Thursday, November 19, 2009

Changing reality

by Suw on November 19, 2009

Everyone with more than a passing familiarity with the publishing industry knows that writing is a tough gig. For most authors, it’s almost impossible to make writing books your primary job because the income just isn’t enough to live on.

“No one writes for the money,” we are told, but there is a dream that perhaps – just perhaps – you could be a best seller and, if not make it rich, then at least make enough to be comfortable doing what you love. I think that is the dream that many author’s hope will come true. It’s not about being the next JK Rowling or Dan Brown, although no one I know would turn down that kind of income, but about not having to worry about the rent anymore.

As a freelance, I know all about worrying about the rent and I know that for me, financial pressures make it very hard to be in any way creative. I can’t write when I’m worried about money. I’m sure that I’m not alone in that.

So I was saddened to read Declan Burke’s post, saying that he is giving up writing, although I totally understand his position. I’ve never read anything by Declan, but was pointed at his post by friend and author Steve Mosby.

Declan has had two books published, Eightball Boogie and The Big O, both of which, as he puts it “were decently reviewed and both of which sold like cheese-graters at a leper convention”. He has two more books ready for consideration. He goes on:

[…] lately I’ve started to hear a little voice in the back of my head suggesting that it might not be the best thing for me right now were either book to be published. That’s because, barring a miracle, what will happen is this: an offer will be made that will amount, in practical terms, to no more than a couple of months’ worth of mortgage payments. Following acceptance, edits and rewrites will follow (a good thing, by the way, because I like both stories and their characters, and I wouldn’t mind at all getting back into the stories, especially if doing so is going to improve them). Then the pre-publication promotion will begin, which is very time-consuming; then the publication promotion; and then the post-publication promotion. Most of this will be conducted via the web, given that I am (a) not wealthy enough nor remunerated enough to do it in person; (b) married with a small child, of whom I don’t see enough of as it is; (c) a freelance journalist who works a minimum of 70 hours per week at the job, and can’t afford to take time off, let alone spend good mortgage money on hauling my ass around the world at a time when house repossessions are starting to climb at an alarming rate back home.

There’s no doubt that being a freelance journalist is tough at the moment. Budgets for freelance writers are being slashed, if they even survive. Being a freelance journalist and an author is a double whammy of hard work. I sympathise with Declan and the choice he’s had to make.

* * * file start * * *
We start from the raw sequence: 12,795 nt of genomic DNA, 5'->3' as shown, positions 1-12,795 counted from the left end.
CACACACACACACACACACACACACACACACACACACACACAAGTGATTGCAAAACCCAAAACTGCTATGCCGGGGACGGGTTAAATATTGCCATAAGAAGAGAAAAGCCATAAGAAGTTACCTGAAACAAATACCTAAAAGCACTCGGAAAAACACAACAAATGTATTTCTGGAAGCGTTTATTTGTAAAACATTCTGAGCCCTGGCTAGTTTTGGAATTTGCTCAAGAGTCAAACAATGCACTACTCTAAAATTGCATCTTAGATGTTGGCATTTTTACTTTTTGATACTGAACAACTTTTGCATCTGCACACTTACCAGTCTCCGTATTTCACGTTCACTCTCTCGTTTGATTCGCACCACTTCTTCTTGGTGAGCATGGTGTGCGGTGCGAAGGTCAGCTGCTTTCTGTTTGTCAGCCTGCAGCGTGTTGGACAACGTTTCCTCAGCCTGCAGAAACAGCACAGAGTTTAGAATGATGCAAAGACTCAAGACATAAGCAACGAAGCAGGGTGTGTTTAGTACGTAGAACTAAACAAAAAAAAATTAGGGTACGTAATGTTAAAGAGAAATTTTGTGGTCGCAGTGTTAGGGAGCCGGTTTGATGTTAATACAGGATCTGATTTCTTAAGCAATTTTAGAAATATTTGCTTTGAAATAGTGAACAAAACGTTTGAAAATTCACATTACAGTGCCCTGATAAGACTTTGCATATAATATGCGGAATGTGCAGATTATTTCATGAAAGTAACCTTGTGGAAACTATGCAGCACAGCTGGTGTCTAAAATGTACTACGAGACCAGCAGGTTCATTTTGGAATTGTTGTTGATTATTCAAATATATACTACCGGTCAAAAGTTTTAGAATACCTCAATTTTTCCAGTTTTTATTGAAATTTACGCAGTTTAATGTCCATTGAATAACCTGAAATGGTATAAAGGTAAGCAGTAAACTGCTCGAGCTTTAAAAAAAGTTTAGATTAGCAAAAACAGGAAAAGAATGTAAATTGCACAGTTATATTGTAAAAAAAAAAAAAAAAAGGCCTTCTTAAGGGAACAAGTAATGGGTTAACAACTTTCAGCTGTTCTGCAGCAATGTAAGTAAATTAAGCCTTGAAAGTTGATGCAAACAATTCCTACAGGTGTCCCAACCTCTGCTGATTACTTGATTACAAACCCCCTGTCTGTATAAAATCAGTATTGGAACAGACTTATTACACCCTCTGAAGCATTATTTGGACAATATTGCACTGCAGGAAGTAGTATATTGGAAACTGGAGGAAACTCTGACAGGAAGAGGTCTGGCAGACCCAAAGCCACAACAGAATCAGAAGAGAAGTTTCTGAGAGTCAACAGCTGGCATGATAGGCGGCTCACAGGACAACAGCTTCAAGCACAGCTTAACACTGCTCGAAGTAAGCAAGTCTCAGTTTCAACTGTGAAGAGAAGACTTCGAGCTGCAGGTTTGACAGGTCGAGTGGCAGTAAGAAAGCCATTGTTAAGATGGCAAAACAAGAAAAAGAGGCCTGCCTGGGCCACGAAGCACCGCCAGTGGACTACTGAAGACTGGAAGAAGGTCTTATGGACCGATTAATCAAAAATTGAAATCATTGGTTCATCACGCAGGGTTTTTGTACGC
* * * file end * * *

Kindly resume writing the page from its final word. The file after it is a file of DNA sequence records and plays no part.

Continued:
I was then pointed via Zoe Margolis on Twitter to a couple of articles by author Lynn Viehl about her royalties statements for her book Twilight Fall. Again, I haven’t read Viehl’s books, but Twilight Fall has been in the top twenty of the the New York Times mass market bestseller list, which is usually perceived as quite an achievement.

Lynn has written two posts that give an insight into her earnings, the first in April this year which looks at her first royalties statement for Twlight Fall, and a another earlier this month that looks at her second statement. Now, I don’t want to get into the nitty gritty of the numbers, because the details aren’t important. What’s important is this bit from the second post:

So how much money have I made from my Times bestseller? Depending on the type of sale, I gross 6-8% of the cover price of $7.99. After paying taxes, commission to my agent and covering my expenses, my net profit on the book currently stands at $24,517.36, which is actually pretty good since on average I generally net about 30-40% of my advance [which was $50,000]. Unless something triggers an unexpected spike in my sales, I don’t expect to see any additional profit from this book coming in for at least another year or two.

To my mind, Lynn’s take home pay, as it were, is surprisingly low compared to my expectations of what a best seller would get.

I had a bit of a to-and-fro on Twitter about this, and Jared Earle made this point:

@Suw Most importantly, she writes more than 4 books a year. I’d guess she’s on over $200k a year. Poverty line my arse.

Writing four books a year is a big ask even for a pulp fiction writer and having looked at Lynn’s listing on Amazon, it would seem that she does one or two books a year, not “more than four”. I don’t know any authors who could or would want to write four books a year, and several who take one or two years to finish a single book. Volume isn’t a viable option for increasing auctorial income.

There was also dispute in Lynn’s comments about how much her publisher will have made from Twilight Fall. Lynn estimated $250k but a commenter said it would be more like $3k. In my opinion, it’s irrelevant. Whilst there are many arguments to be had about the disparity between what a publisher makes and what the author makes, this isn’t what I’m focusing on.